ASUS' problem here is that in not providing the SPDIF, they hurt the HD audio implementation.
    Reply
  • highlandsun - Thursday, December 01, 2005 - link

    Yes, Googer is missing the point that this is supposed to be a complete *Media Center*, that means audio too. I need SPDIF in/out for my minidiscs and other audio devices. I have a multichannel amplifier but I'd prefer to feed it with a pure digital signal. And yes, the PCI slots are already spoken for (Fusion HDTV tuner). Reply
  • BigLan - Thursday, December 01, 2005 - link

    Actually, spdif and HD audio are pretty much mutually exclusive. The main benefit of spdif is to pass a dolby digital or dts audio stream untouched to a receiver from the dvd disk (or .avi file.) HD audio allows the motherboard to do 7.1 sound on the motherboard, which is then sent out of the analogue outputs - the 7.1 sound in games etc doesn't use spdif unless you have a soundstorm2 board or certain soundcards which do dolby digital encoding.

    For most HTPCs, HD audio doesn't actually do anything.
    Reply
  • Googer - Thursday, December 01, 2005 - link

    If i am not mistaken, ATI's chipset allows for 32 or 64MB of dedicated video RAM to be soldered in to the motherboard. This prevents it from having to resort to system memory. Reply
  • USAF1 - Thursday, December 01, 2005 - link

    Hmm... I could be mistaken, but I'm pretty sure that the Marvell 88E1111 "Alaska" chip is just functioning as the PHY for the GbE resident in the nForce 430 southbridge chip. I don't see anything in the 88E1111 tech docs that indicate that it's a fully functional PCIe GbE controller - for that you'd need something like the Marvell's 88E8050 "Yukon" chip. Here are some links:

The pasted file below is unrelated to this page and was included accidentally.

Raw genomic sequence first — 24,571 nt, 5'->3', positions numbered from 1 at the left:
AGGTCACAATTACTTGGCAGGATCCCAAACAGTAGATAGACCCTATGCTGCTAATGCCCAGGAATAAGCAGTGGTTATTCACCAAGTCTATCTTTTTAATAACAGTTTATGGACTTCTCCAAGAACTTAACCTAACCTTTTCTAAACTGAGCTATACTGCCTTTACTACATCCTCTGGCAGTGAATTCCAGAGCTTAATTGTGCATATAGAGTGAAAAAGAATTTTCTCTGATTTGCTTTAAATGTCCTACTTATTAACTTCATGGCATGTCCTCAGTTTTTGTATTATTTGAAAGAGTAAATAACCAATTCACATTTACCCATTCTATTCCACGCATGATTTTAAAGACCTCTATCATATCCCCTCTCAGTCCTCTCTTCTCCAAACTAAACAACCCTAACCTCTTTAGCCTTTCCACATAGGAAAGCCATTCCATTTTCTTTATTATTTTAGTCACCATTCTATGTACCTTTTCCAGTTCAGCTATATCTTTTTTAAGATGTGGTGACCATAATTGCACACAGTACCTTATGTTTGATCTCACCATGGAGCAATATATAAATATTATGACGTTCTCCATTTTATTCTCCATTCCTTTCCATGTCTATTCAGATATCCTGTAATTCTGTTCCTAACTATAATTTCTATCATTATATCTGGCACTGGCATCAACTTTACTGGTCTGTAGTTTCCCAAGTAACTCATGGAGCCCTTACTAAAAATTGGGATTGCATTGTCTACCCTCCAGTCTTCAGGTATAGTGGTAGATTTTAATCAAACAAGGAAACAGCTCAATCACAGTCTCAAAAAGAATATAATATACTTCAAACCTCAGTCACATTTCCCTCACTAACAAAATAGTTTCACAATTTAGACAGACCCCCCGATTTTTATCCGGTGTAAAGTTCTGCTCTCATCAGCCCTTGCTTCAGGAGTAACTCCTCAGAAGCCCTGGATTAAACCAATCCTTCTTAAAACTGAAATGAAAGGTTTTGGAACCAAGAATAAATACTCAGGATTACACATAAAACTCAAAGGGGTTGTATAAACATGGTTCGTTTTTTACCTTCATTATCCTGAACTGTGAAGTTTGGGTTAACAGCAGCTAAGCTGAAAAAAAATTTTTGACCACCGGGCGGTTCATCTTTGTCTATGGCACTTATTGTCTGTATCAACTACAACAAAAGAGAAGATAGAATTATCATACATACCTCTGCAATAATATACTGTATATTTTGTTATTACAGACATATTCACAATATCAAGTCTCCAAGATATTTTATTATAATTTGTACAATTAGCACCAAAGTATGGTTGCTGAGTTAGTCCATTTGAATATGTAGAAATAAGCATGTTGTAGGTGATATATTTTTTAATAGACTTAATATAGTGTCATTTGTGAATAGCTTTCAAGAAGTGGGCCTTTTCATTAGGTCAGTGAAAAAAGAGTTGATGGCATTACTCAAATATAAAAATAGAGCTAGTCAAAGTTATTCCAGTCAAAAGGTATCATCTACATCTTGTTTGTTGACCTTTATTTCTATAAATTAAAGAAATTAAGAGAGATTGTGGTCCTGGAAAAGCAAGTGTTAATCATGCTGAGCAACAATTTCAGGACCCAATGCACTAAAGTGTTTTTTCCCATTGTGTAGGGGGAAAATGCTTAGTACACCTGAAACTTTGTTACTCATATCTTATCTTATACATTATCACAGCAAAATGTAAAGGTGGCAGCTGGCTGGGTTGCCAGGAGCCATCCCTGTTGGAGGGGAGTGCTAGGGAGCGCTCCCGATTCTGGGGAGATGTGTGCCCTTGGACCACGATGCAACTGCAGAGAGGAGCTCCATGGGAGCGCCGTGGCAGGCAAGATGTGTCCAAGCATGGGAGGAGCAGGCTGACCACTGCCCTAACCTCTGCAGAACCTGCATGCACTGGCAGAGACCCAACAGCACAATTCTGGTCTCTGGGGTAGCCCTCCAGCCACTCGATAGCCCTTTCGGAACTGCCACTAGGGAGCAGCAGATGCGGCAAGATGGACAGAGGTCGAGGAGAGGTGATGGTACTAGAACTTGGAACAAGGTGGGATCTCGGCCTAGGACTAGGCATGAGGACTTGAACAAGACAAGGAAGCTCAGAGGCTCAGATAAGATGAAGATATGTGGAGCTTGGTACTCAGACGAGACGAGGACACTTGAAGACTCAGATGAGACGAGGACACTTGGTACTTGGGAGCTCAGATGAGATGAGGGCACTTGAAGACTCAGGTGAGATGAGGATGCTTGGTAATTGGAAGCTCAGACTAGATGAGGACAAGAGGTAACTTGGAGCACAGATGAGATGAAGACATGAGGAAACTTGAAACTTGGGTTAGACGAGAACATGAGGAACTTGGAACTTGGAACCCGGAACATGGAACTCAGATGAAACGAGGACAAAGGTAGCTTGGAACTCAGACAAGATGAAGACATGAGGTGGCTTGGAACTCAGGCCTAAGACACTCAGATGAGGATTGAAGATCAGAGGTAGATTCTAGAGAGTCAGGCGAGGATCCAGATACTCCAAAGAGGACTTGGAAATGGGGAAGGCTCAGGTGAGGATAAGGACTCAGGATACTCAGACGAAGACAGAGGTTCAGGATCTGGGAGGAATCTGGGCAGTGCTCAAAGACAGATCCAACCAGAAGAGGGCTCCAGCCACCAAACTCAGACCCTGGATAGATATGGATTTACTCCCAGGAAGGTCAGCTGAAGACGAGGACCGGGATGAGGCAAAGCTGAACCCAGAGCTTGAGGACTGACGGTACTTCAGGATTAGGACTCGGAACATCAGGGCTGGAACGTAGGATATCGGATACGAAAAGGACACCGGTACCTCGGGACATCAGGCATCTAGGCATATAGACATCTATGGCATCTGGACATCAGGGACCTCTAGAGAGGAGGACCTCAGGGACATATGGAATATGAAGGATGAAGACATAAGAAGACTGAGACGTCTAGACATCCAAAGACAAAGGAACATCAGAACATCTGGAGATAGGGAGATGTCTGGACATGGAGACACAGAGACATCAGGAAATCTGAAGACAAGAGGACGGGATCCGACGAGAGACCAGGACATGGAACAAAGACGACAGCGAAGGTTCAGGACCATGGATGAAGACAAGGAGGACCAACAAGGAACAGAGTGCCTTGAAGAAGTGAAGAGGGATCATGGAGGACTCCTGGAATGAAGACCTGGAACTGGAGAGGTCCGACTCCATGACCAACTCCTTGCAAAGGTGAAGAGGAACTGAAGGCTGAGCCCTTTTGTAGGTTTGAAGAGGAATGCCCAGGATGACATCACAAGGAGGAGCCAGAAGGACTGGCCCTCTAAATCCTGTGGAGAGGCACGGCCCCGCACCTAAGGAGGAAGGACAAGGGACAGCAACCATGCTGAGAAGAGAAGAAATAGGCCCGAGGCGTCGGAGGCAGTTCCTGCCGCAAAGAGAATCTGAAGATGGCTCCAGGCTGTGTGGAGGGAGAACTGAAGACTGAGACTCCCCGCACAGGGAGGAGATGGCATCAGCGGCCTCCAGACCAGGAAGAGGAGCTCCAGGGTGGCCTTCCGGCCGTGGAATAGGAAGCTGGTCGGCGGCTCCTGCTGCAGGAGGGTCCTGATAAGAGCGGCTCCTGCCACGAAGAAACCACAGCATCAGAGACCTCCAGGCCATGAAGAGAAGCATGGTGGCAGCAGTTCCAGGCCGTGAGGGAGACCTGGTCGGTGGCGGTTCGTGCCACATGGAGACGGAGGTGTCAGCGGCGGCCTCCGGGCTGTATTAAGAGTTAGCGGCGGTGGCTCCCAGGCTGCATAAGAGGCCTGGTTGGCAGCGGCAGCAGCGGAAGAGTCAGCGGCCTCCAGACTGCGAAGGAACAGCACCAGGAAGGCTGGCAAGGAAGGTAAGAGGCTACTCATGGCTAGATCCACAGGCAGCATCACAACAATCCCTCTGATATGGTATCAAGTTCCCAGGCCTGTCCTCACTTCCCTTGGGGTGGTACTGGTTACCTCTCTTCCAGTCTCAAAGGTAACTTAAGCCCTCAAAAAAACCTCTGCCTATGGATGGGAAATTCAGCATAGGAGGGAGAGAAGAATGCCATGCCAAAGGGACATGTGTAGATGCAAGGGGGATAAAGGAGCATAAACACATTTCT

http://www.marvell.com/products/transceivers/singl...">http://www.marvell.com/products/transceivers/singl...
    http://www.marvell.com/products/transceivers/singl...">http://www.marvell.com/products/transce.../Alaska_...'marvell%2088e1111'
    http://www.marvell.com/products/pcconn/yukon/index...">http://www.marvell.com/products/pcconn/yukon/index...
    Reply
  • Wesley Fink - Thursday, December 01, 2005 - link

    The Marvell is a Gigabit PHY, just as in other nForce4 chipsets. As our benchmarks show, it is definitely operating at PCIe speeds. Reply
  • USAF1 - Thursday, December 01, 2005 - link

    The fact that a certain PHY (Marvell 88E1111, Vitesse VSC8201RX, etc) and nForce4 MAC combo runs at speeds similar to a dedicated PCIe controller, doesn't make it a PCIe-based solution. Your article would lead one to believe that the Marvell 88E1111 is a PCIe-enabled GbE controller, which in fact it is not. Reply
  • Wesley Fink - Thursday, December 01, 2005 - link

    We stated clearly in the Features Chart that the Marvel is a PHY (Physical Layer) chip. This is what we have been seeing in nF4 chipsets for quite a while. Reply
  • USAF1 - Thursday, December 01, 2005 - link

    Sorry Wesley, but I still think that your article is misleading. The quote "Asus used the PCIe Gigabit hooks in the 430 Southbridge to provide PCIe Gigabit LAN on the A8N-VM." is just not factual. Neither are the "PCIe" labels next to "Marvell 88E1111" on your graphs. The fact of the matter is that there is no PCIe GbE on this board, yet it's plastered all over the "ethernet performance" section of your article. Why don't you just fix the mistake? Where is Anandtech's vaunted journalistic integrity??? Reply
  • Wesley Fink - Friday, December 02, 2005 - link

    Upon further research, it does look like the 88E1111 does use a different approach to Gigabit LAN than the PCIe solutions. Marvell refers to the chip as a "Single Port Transceiver". From a users perspective, the performance was found to be the same as PCIe Ethernet, but we have made a few changes in the wording and graphs to more accurately describe the Gigabit LAN used on this board. Reply
  • USAF1 - Friday, December 02, 2005 - link

    Thank you very much, Wesley. Now I can stop talking bad about you and your extended family. ;) Reply
  • Anton74 - Thursday, December 01, 2005 - link

    It appears this type of board is mostly touted for HTPC use, but I think it's quite excellent for a capable office system as well because of the DVI connector, dual-head capability and gigabit LAN - and of course all the other connectivity goodness that's largely standard these days. And passive cooling, which I appreciate.